“So what now?” said Prada, “You going to start threatening us? Get one of your goons to shoot one of us like you did to Emerald? Like you did to Box?”

Moon’s face reddened.

“Those things were never meant to happen like that, I swear.” He said fervently. “A few people misunderstood what they were supposed to be doing and …” he trailed off, and suddenly, for a moment, he was the Moon they recognised - young, uncertain.

“Did whoever it was who planted the bomb in the warehouse misunderstand as well?” asked Othello, “Only, it seems to me that setting up something like that would take a certain amount of premeditation. Firing a gun can be a spur of the moment thing, but not planting explosives, that takes planning. You’re going to have to do better than that, Moon.”

Moon showed his palms in a conciliatory gesture. “You’re right, of course. In retrospect, it was a stupid thing to have done and, for what it’s worth, I’m sorry, I really am. It’s just that what we’re doing here is so very important.”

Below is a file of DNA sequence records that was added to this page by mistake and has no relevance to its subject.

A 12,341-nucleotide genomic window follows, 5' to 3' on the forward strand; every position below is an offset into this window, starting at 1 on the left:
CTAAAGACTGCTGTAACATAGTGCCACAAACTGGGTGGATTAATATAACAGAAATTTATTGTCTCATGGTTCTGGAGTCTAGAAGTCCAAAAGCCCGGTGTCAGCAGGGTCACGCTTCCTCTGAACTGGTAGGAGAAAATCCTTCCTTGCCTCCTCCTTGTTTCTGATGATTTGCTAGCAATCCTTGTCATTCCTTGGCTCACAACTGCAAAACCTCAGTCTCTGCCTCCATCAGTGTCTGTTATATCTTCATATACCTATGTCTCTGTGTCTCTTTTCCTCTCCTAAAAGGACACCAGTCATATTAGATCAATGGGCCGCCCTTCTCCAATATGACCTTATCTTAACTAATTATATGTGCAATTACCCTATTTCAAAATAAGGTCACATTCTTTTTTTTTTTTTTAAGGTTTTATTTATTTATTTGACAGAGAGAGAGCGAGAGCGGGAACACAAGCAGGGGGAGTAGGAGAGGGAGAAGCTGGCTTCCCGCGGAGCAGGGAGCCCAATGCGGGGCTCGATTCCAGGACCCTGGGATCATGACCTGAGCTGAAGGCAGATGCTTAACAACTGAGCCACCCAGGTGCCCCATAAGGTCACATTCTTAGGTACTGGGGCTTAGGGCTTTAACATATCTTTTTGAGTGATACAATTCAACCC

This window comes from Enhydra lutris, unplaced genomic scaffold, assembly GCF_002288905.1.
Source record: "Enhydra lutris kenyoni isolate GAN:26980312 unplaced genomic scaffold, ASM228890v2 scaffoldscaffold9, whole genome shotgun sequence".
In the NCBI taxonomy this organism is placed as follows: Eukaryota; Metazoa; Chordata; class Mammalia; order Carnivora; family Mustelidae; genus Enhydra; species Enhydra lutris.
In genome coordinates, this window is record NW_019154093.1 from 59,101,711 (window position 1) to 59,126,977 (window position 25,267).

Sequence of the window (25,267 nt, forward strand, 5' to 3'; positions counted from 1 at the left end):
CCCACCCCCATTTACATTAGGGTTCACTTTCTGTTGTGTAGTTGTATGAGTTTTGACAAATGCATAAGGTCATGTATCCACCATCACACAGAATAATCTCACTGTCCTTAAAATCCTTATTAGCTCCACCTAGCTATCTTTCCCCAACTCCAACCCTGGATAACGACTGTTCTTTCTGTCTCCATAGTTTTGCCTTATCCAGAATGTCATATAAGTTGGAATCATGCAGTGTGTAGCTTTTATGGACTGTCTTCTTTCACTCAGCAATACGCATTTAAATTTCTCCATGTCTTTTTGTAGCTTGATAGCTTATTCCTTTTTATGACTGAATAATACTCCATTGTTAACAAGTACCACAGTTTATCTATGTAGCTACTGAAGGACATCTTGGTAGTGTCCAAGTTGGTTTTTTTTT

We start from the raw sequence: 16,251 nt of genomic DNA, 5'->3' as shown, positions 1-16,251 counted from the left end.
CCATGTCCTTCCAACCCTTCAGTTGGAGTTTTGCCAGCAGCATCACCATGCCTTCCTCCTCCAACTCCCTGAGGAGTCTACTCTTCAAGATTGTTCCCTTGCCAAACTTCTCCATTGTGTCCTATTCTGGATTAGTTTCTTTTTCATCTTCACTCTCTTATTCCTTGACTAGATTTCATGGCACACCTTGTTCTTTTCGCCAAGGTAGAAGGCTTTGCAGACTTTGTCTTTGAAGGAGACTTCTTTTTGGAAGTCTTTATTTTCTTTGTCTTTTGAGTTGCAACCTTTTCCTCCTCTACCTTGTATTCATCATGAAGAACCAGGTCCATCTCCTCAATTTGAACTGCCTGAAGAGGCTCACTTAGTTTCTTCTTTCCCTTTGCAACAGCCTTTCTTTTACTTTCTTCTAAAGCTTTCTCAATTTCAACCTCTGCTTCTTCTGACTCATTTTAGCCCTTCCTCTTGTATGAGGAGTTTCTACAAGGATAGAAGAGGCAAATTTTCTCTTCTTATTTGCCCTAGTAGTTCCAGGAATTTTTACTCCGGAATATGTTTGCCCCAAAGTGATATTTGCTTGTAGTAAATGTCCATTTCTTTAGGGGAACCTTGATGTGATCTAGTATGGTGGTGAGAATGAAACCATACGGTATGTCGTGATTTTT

“Look, Fallen and Loyal alike have disappeared completely,” said Mercury, “Gone. Vanished. Not dismissed – which was always sufficient before now, but vanished. Are you destroying them somehow? And why target the Loyal when they’re on our side, for pity’s sake! Don’t you realise that you’re upsetting an ancient arrangement that has stood the test of time for centuries?”

“I understand that there are serious implications to what we’re doing here, believe me,” said Moon, “We appreciate that neither the Basement nor the Penthouse is going to be happy with what we’re doing here, but – “ he stood up and began pacing, as if about to deliver a speech.

“Humans have always been stuck in the middle between the two of them, at the mercy of either temptation from the Basement or whatever crumbs of bounty the Penthouse sees fit to bestow.”

“But that’s how it’s meant to be,” interrupted Prada. “If it – “